I have been looking at investing in bank stocks in a country that may default. The prices seem very low right now, even considering the risks. What truly happens to bank stocks in a country that defaults on its debts? Do the stocks become worthless, almost like a company emerging from bankruptcy where the common stocks are wiped out and the company issues new shares? It seems as though almost a complete shutdown is priced in currently.


The prices seem very low even considering the risk? The prices are low because of the risk.

Nothing happens to the banks if the sovereign defaults. However, the sovereign debt holders - lose some or all the money they lent to that sovereign. Incidentally, many banks invest in the treasury bonds of various countries, especially those they're located in. They also invest in other companies that rely on the government, or the currency. If that dependency is too high - the bank may fail. If the dependency is not high, or non-existent - the bank will survive. If the bank fails - yes, your shares will be wiped out, that's what happens with bankrupt companies.

If you considering investing in banks in a country that you think may default - research them and see how much investments they have that will be affected by that default.

  • As a specific example, I read today in that Greek banks have somewhere between 22-50% of their assets in Greek government debt (depending who and which accounting method you believe), and this is over twice their equity. (Not quite the right cite.) So if the government defaults on, or restructures, its debt, which some writers consider nearly inevitable, the banks will be in a parlous situation and their shareholders will be wiped out. – poolie Sep 28 '11 at 0:35
  • @poolie - Govnerment debt is never wiped away like personal debt can be. They will owe that money until it is repaid. Restructing could be a good thing as it should improve the viability of the debt... assuming they can figure out a method to pay the debt down. If it was a business they could downsize... – user4127 Sep 29 '11 at 17:01
  • @Chad: While there is no formal bankruptcy mechanism as there is for persons or companies, governments can default and can negotiate with their creditors to pay back less money: that's what debt restructuring means. In the case of Argentina in 2002 exchanging many bonds for others at a lower value or longer duration. In Greece in 2011 bondholders have already agreed to write down some of the debt; for the bondholders that's now an unrecoverable loss; it is gone. – poolie Sep 29 '11 at 23:32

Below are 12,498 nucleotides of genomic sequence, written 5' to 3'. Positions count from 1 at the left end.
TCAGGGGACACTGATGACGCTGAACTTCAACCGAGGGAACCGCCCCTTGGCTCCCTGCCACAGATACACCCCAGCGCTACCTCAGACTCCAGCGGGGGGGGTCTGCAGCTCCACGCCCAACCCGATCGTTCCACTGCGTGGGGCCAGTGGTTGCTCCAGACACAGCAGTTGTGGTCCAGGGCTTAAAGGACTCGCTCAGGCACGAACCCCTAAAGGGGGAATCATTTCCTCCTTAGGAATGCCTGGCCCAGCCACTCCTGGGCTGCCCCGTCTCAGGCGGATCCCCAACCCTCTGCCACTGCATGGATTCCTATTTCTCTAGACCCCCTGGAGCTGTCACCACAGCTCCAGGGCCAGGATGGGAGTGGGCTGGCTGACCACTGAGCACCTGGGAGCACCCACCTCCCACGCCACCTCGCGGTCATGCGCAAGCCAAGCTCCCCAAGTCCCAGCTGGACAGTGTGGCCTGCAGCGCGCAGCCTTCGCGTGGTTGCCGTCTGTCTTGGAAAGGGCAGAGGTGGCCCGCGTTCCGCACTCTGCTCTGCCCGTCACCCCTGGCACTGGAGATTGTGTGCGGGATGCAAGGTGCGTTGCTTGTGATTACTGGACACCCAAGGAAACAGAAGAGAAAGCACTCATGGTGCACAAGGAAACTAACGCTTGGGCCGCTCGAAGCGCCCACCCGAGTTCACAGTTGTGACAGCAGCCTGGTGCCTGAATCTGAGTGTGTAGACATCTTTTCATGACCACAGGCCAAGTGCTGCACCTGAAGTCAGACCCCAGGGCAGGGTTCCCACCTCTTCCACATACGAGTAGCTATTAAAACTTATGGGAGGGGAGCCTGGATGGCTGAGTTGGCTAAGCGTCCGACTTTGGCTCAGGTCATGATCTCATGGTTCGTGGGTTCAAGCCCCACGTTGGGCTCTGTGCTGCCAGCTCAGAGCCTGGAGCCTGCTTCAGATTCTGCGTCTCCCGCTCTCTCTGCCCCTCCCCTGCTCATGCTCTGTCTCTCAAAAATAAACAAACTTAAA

• @poolie - Generally with restructuring you set up the debt with lower payments over longer term reducing your monthly output but generally paying more in total interest. But yes sometimes they can reduce the interest rate so it would be lower but that is still a win for both sides and could be good if Greece can right its ship. If it doesnt then Illinois can watch Greece to see its future. As for the written down debt. If Greece gets back on its feet that debt will pop back up. It may be 25 years but someone will want paid. Its happened all over Africa – user4127 Sep 30 '11 at 12:47
  • @Chad to come back to this particular case: a bank with 50% of its assets in supposed-to-be-safe bonds that are likely not going to be fully paid on time, if at all, is not a healthy bank. I don't think other parties are going to be reassured by an argument that they have a slim chance of eventually getting the money back after a decades-long lawsuit. – poolie Oct 1 '11 at 5:07

Most national banks are required by the regulations of their host countries to hold significant reserves in the form of government debt. A default would likely wipe out their capital and your common stock would become worthless. The common stock only has positive value today because of the option value based on the possibility the host country will evade a default.

Your Answer

By clicking “Post Your Answer”, you agree to our terms of service, privacy policy and cookie policy

Not the answer you're looking for? Browse other questions tagged or ask your own question.